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De Mouy v. Ingvoldstad


decided: October 27, 1981.



Before Adams, Weis and Garth, Circuit Judges.

Author: Per Curiam


Judgment in this complex real estate case was entered by the District Court of the Virgin Islands on September 7, 1979. The court's order included a provision that "Ingvoldstad shall recover from Chase Manhattan Bank, N.A. her allowable costs, and Chase Manhattan Bank, N.A., in addition, shall indemnify Ingvoldstad in a reasonable amount for her attorney's fees." A statute in the Virgin Islands permits the award of counsel fees in civil cases. 5 V.I.C. ยง 541(b) (Equity 1967).

After her motions for a new trial or reconsideration of the court's opinion were denied, Ingvoldstad filed this appeal on June 10, 1980. Ingvoldstad did not file a motion for counsel fees in the district court until March 11, 1981. When the appeal was filed, therefore, the amount of attorney's fees had not been fixed by the district court.

This court has recently decided that when the district court awards counsel fees to a prevailing party, an appeal may not be taken until the amount of the fees has been determined and entered of record. Croker v. The Boeing Co. (Vertol Division), 662 F.2d 975 (3d Cir. 1981) (in banc). Until that task is completed, the decision of the district court is not final and, therefore, cannot vest this court with appellate jurisdiction in the absence of a proper certification pursuant to Fed.R.Civ.P. 54(b). See Curtiss-Wright Corp. v. General Electric Co., 446 U.S. 1, 100 S. Ct. 1460, 64 L. Ed. 2d 1 (1980); Allis-Chalmers Corp. v. Philadelphia Electric Co., 521 F.2d 360 (3d Cir. 1975). In this case, however, no 54(b) certification was sought.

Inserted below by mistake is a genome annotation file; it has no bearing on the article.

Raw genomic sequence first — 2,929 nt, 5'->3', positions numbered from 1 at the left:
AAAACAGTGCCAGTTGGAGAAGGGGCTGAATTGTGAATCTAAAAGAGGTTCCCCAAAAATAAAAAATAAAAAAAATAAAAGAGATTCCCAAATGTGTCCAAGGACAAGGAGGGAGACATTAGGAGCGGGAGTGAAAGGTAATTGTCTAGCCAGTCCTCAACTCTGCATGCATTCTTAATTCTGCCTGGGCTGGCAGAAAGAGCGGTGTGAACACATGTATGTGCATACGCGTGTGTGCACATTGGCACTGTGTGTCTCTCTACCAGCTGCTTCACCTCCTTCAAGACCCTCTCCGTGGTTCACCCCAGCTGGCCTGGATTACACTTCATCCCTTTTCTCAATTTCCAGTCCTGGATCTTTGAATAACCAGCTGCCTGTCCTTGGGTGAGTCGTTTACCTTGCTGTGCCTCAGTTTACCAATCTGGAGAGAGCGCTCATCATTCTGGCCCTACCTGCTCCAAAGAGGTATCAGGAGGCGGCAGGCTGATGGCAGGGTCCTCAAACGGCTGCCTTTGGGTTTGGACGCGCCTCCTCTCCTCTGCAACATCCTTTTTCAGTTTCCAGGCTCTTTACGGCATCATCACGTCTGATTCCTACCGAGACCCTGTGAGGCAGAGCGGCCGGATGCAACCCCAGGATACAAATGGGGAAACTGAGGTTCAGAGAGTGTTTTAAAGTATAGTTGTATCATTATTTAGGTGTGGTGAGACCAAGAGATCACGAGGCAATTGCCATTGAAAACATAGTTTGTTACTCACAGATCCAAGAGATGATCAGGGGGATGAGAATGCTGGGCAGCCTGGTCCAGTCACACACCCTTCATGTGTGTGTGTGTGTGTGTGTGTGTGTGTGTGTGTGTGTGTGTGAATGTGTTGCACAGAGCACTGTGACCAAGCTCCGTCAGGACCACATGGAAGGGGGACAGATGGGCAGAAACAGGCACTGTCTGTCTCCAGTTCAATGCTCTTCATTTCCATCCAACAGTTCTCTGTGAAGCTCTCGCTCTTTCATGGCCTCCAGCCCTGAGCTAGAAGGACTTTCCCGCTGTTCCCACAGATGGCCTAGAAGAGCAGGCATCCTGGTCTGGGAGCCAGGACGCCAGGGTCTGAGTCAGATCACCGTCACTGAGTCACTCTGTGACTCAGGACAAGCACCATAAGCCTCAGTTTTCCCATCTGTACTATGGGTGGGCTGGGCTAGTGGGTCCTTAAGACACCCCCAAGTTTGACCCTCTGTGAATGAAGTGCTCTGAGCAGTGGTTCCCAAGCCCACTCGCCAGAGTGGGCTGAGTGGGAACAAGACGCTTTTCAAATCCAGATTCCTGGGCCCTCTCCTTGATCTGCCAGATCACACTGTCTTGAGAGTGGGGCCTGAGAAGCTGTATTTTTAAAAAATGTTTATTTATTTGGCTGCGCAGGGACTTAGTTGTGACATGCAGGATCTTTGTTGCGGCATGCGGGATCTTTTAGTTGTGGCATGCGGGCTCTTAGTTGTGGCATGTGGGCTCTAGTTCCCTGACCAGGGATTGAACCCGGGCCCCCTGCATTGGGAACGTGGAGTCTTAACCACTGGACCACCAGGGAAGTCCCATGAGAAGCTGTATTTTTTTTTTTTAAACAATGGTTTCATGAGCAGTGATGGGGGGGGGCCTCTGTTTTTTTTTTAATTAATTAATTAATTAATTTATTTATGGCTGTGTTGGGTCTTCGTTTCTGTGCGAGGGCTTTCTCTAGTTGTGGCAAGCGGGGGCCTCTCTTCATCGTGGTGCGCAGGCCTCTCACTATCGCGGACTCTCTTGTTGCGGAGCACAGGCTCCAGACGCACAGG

It must be noted that at the time this appeal was taken, some opinions of this court had held that district court judgments on the merits are appealable even before counsel fees have been fixed. De Long Corp. v. Raymond International, Inc., 622 F.2d 1135, 1138-39 n.3 (3d Cir. 1980); Baughman v. Cooper-Jarrett, Inc., 530 F.2d 529, 531 n.2 (3d Cir.), cert. denied, 429 U.S. 825, 97 S. Ct. 78, 50 L. Ed. 2d 87 (1976). To the contrary, however, were the decisions in Paeco, Inc. v. Applied Moldings, Inc., 562 F.2d 870, 879 (3d Cir. 1977), and Richerson v. Jones, 551 F.2d 918, 922 (3d Cir. 1977). Since that time, a panel of this court held in O. Hommel Company v. Ferro Corporation, 659 F.2d 340, 354 (1981). "To the extent that it (De Long Corp. v. Raymond International, Inc.) is inconsistent with Richerson, De Long must be deemed without effect." The Hommel court reasoned that because a prior panel precedent cannot be overruled by a subsequent panel, De Long, which was decided after Richerson, could not overrule the Richerson holding: that a judgment is not final until attorneys' fees have been determined. The in banc decision in Croker has definitively resolved this question, overruling both De Long and Baughman to the extent that they held otherwise. Croker, supra, at 982.

Croker v. The Boeing Co. binds this panel and establishes that the order here is not appealable. Despite the existence of previous authority on which counsel may have relied in taking this appeal, we may not reach the merits, because we lack jurisdiction to consider the case further. As the Supreme Court said in Firestone Tire & Rubber Co. v. Risjord, 449 U.S. 368, 101 S. Ct. 669, 66 L. Ed. 2d 571 (1981).